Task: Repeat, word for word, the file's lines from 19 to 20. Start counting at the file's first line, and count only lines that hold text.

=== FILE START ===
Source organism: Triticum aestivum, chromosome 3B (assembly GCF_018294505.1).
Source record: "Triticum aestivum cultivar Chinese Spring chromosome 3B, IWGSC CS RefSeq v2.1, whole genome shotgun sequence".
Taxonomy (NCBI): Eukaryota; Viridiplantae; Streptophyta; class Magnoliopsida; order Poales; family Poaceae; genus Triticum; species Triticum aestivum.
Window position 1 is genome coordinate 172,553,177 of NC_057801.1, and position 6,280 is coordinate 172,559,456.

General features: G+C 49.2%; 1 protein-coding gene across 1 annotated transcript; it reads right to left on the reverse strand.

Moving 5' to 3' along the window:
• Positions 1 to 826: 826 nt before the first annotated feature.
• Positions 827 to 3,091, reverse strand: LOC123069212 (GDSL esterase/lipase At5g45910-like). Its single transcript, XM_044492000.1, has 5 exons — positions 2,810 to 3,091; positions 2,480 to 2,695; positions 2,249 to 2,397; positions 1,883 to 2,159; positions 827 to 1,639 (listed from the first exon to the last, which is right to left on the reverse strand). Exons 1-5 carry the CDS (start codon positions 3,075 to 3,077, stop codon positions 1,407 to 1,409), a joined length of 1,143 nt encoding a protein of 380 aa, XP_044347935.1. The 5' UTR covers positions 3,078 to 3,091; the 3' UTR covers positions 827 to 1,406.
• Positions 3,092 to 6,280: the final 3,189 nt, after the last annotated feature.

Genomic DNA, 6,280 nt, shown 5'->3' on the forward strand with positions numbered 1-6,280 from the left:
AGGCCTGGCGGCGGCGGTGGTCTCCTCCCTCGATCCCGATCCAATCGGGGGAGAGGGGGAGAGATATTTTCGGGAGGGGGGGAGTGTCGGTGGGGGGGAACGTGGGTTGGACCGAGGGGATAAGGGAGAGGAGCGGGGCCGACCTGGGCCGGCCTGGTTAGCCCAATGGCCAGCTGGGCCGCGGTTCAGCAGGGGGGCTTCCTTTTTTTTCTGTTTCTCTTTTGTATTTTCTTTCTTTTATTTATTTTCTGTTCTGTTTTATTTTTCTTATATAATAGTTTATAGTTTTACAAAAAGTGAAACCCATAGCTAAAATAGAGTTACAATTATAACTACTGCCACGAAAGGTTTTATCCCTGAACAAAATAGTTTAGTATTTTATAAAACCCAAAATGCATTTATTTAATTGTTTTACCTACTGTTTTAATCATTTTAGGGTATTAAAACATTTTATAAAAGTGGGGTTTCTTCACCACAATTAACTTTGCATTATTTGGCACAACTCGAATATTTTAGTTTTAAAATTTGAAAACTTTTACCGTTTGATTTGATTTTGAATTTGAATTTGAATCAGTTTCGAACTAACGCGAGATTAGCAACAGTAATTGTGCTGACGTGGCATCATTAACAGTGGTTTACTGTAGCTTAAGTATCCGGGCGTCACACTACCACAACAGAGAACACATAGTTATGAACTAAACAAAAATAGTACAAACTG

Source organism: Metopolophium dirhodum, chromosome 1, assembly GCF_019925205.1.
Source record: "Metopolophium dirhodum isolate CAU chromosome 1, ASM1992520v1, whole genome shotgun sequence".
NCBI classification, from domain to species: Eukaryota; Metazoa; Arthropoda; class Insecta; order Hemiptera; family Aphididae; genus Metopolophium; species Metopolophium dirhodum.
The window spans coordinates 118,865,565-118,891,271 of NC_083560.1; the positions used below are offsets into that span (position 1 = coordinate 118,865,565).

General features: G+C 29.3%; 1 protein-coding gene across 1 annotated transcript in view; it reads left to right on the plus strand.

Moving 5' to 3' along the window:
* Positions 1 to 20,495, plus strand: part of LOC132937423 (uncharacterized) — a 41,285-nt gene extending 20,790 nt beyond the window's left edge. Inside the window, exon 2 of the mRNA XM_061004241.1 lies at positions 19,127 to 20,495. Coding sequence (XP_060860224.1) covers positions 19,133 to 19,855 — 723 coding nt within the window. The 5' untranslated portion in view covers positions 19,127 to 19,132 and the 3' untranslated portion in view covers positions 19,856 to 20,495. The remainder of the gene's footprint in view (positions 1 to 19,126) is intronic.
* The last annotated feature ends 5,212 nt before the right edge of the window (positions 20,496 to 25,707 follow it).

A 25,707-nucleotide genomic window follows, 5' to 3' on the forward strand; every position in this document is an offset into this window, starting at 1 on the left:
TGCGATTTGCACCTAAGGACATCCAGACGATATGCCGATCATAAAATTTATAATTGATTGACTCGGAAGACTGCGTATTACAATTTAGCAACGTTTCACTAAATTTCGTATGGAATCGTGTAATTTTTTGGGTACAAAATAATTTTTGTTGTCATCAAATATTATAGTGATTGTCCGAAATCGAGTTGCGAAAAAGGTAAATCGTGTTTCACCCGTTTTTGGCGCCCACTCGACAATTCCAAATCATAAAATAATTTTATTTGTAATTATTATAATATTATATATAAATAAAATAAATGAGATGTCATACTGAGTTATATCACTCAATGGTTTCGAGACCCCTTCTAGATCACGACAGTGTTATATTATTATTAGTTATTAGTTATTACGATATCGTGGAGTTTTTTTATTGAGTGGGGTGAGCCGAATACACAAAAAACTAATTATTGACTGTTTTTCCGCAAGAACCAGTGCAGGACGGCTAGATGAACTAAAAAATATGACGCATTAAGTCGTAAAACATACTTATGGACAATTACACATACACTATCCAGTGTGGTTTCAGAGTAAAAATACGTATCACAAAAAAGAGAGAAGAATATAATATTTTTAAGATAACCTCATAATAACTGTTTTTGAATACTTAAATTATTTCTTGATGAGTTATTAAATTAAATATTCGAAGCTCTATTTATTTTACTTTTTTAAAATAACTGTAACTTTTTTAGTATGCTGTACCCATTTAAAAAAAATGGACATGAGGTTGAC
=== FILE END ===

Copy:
* The last annotated feature ends 5,212 nt before the right edge of the window (positions 20,496 to 25,707 follow it).

A 25,707-nucleotide genomic window follows, 5' to 3' on the forward strand; every position in this document is an offset into this window, starting at 1 on the left: